– Read as: **Square root of**

– Example: *“The square root of 9 is 3, because 3 x 3 = 9.”(√9=3)*

**Perpendicular**

– Read as: **Is perpendicular to**

– Example:* “The diagonals of a square, which are perpendicular to each other and bisect each other.”*

**Exists**

– Read as: **Exists**

– Example: *“If we say that “there exists a real number x such that x² + 1 = 0,” we mean that there is at least one real number that satisfies this equation.”*

**Percent**

– Read as: **Percent**

– Example: *“If we want to calculate what 15% of 80 is, we can write it as 15% × 80 = 0.15 × 80 = 12. This means that 15% of 80 is equal to 12.”*

**Line**

– Read as: **Line AB**

– Example: *“If we have two points A and B on a line, we can refer to the line that passes through them as line AB. We can write this using the symbol for a line as AB.”*

**Line segment**

– Read as: **Segment AB**

– Example: *“If we have two points A and B and we want to refer to the line segment that goes from A to B, we can call it segment AB.”*

**Ray**

– Read as: **Ray AB**

– Example: *“If we have a point A and a point B on a line such that B is on the ray that extends from A, we can refer to the ray as ray AB.”*

**Right angle**

– Read as: **Right angle**

– Example: *“If we have a square, each of its four corners forms a right angle, and we can represent each of these angles using the symbol ⊾.”*

**Angle**

– Read as: **Angle**

– Example: “*If we have two intersecting lines, the angle formed by the two lines can be represented using the symbol ∠ABC, where A and C are points on one line and B is the vertex of the angle.”*

**Summation**

– Read as: **Sum of**/ **Sigma**

– Example: *“The sum of 3 and 5 is 8, which we can write as 3 + 5 = 8.” (Σ(3, 5)=8)*

**Braces** (grouping)

– Read as: **Braces**

– Example: “*If we want to represent the set of all even numbers between 1 and 10, we can write it as {2, 4, 6, 8, 10}, using braces to group together the elements of the set.”*

**Brackets**

– Read as: **Brackets**

– Example: *“If we want to distribute the factor 3 to the sum of 4 and 2, we can write it as 3[4 + 2], which means 3 times the sum of 4 and 2.”*

**Parentheses** (grouping)

– Read as: **Parentheses**

Example: *“If we want to calculate the value of 4 plus 2 times 3, we can write it as 4 + (2 × 3), which means 2 times 3 is calculated first, and then the result is added to 4.”*

Learn more how and when to use Parentheses () Brackets [] in English.

**Math Symbols Video**

Learn useful math symbols with American English pronunciation.

*(Mathematical Symbols: Useful List of Math Symbols in English)*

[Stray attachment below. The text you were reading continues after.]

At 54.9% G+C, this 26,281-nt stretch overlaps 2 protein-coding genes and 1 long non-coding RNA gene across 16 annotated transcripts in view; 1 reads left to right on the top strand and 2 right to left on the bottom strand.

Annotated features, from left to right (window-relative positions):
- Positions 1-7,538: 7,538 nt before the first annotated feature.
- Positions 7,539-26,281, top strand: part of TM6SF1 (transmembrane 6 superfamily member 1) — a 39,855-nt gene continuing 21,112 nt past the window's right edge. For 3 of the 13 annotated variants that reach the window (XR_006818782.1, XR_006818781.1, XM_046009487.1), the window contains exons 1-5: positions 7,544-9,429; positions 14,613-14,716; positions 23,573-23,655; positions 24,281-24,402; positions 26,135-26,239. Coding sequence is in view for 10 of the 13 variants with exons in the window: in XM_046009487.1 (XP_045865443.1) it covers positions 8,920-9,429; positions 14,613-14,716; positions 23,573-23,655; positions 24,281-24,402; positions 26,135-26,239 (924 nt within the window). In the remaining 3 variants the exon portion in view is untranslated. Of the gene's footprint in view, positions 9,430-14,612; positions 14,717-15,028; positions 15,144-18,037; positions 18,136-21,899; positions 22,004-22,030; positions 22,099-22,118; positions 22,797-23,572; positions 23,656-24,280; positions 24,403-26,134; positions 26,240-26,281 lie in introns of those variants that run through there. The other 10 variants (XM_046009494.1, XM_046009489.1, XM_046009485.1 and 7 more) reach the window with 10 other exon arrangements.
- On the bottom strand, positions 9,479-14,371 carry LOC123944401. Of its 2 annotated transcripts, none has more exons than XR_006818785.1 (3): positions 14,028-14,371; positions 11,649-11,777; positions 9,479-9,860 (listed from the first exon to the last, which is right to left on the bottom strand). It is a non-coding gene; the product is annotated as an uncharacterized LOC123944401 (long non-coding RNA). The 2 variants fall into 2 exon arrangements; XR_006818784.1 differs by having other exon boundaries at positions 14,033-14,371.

## Frequently Asked Questions

**What are common geometry symbols?**

In geometry, we often encounter several common symbols that represent various concepts. Some of these include:

- âˆ : angle symbol, representing the geometric concept of an angle formed by two rays.
- âˆ¥: parallel symbol, signifying two lines or line segments that are parallel.
- âŠ¥: perpendicular symbol, indicating that two lines or line segments are perpendicular to each other.
- â‰…: congruence symbol, denoting that two geometric figures have the same shape and size.
- â‰ˆ: similarity symbol, signifying that two geometric figures have the same shape but not necessarily the same size.
- Î”: triangle symbol, typically used to represent a triangle in shorthand.

**What is the meaning of the sigma symbol in math?**

The sigma symbol (Î£) in mathematics represents summation. It is used to indicate the sum of a sequence of terms or elements. Given a finite sequence, the sigma notation is written as:

Î£ (expression)

where the “expression” denotes the terms being added. The summation may also include explicit limits for the index, such as:

Î£ (from i=1 to n) (expression)

In this example, the index “i” takes on successive values from 1 to n.

**What does the âˆ§ symbol signify in mathematics?**

The âˆ§ symbol in mathematics indicates the logical “and” operation or the logical conjunction. It is mainly used in set theory, logic, and Boolean algebra. For two propositions P and Q, their conjunction can be denoted as P âˆ§ Q, which is true only if both P and Q are true.

**Can you provide a math symbols chart?**

A math symbols chart typically includes the most commonly used symbols, grouped by relevant subject or usage. Here is a brief chart of some basic arithmetic and algebra symbols:

`+`

: addition`-`

: subtraction`Ã— or *`

: multiplication`Ã· or /`

: division`=`

: equality`â‰`

: not equal to`<`

: less than`>`

: greater than`â‰¤`

: less than or equal to`â‰¥`

: greater than or equal to

For a more comprehensive chart covering various areas such as trigonometry, calculus, statistics, and more, you can refer to online resources that specialize in math symbols.

**What is the meaning of the <> symbol in math?**

In mathematics, the `<>`

symbol is typically used to represent inequality, essentially denoting “not equal to.” The symbol can be written as `â‰ `

or `â‰ `

. For example, if x â‰ y, it means that x and y are not equal or have different values.

**Math Symbols Vocabulary Practice**

**Flashcards**

**Listening Practice**

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Thanks a lot dear sir

i wrote all of these on my arm

hahahha mee 2

Thanks!

hi my lecture slides have an infinity symbol chopped off on the right side, what is that please?

Isn’t it a propto? (That means terms on each side are proportional to each other)

hi and thanks

Sadly I am having a really hard time finding the symbols I am looking for